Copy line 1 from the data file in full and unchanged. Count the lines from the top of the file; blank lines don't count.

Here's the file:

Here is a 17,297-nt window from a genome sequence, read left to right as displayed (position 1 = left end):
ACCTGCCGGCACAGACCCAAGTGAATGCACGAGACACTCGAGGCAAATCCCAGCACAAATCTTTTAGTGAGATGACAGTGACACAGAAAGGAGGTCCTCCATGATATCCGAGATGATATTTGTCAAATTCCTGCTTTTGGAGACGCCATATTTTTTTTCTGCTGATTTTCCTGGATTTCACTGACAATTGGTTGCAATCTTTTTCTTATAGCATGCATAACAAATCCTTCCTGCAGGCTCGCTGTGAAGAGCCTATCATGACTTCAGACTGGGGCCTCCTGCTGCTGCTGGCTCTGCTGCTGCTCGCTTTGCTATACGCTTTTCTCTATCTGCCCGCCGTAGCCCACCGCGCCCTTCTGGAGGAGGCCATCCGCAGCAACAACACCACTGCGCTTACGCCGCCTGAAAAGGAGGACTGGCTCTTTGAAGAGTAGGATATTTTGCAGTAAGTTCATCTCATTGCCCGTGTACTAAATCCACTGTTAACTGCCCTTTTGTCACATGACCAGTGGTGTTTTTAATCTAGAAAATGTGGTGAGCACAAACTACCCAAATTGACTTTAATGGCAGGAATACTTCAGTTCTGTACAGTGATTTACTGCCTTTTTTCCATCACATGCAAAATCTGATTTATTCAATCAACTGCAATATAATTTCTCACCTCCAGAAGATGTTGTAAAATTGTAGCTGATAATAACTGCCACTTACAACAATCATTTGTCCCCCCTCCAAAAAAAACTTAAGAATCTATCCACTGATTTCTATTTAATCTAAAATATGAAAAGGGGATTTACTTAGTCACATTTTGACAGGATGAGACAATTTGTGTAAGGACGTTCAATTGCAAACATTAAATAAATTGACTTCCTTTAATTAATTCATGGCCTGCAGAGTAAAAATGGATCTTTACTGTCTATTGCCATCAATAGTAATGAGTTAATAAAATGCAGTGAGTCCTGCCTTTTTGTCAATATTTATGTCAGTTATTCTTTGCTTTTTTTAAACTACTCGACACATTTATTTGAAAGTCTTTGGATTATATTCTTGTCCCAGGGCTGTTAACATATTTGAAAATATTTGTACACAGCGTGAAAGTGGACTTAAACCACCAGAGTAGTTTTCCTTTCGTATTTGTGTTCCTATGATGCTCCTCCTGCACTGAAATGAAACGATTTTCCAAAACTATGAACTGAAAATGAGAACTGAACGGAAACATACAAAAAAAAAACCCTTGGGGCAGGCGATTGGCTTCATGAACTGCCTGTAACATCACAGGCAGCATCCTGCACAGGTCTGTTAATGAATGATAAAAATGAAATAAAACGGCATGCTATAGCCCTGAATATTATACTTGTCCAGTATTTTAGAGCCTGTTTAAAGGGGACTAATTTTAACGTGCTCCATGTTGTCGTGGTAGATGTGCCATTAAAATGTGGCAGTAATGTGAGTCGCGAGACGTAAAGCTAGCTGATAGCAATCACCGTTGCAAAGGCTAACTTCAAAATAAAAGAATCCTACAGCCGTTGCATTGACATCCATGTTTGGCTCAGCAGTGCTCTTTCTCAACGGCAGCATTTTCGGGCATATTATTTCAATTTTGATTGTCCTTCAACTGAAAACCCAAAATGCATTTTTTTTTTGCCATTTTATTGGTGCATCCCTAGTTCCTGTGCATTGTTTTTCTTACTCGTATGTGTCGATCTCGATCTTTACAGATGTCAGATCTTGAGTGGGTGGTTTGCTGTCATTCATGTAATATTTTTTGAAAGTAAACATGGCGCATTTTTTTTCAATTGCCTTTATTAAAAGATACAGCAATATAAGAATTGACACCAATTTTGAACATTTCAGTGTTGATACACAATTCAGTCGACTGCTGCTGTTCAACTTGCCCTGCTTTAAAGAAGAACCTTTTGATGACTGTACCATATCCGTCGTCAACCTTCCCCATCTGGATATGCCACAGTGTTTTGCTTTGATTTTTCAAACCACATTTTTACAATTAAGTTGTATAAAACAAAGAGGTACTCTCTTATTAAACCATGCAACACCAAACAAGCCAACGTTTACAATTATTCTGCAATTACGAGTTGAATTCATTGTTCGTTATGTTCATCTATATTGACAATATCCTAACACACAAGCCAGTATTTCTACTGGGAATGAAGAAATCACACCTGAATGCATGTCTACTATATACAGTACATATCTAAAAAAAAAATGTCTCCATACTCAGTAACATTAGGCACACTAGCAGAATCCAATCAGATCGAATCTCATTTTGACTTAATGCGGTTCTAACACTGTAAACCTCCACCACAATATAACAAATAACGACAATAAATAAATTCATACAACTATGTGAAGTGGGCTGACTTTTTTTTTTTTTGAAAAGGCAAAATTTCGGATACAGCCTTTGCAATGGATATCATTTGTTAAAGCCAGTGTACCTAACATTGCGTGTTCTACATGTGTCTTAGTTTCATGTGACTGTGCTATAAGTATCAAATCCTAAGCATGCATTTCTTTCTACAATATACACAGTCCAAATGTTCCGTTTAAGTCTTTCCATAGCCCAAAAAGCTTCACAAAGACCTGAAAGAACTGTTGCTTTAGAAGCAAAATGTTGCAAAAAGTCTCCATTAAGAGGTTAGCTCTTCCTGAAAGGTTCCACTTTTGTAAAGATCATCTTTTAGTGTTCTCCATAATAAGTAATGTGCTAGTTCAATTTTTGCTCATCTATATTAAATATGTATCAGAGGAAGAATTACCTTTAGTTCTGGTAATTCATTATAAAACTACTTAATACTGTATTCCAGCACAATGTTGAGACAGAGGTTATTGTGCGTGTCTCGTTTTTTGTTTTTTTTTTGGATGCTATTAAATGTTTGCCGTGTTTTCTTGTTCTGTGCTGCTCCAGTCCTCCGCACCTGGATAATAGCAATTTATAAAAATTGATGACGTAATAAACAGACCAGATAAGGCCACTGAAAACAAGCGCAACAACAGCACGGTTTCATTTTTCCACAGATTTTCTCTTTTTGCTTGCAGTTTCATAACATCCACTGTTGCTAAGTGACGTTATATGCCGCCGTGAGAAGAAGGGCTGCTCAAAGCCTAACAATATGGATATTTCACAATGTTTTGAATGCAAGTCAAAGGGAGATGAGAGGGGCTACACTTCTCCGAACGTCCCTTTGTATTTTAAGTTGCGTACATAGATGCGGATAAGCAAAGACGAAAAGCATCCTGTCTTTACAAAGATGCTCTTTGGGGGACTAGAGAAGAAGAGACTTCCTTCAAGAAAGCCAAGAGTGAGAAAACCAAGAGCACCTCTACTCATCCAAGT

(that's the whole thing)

Here is a 17,297-nt window from a genome sequence, read left to right as displayed (position 1 = left end):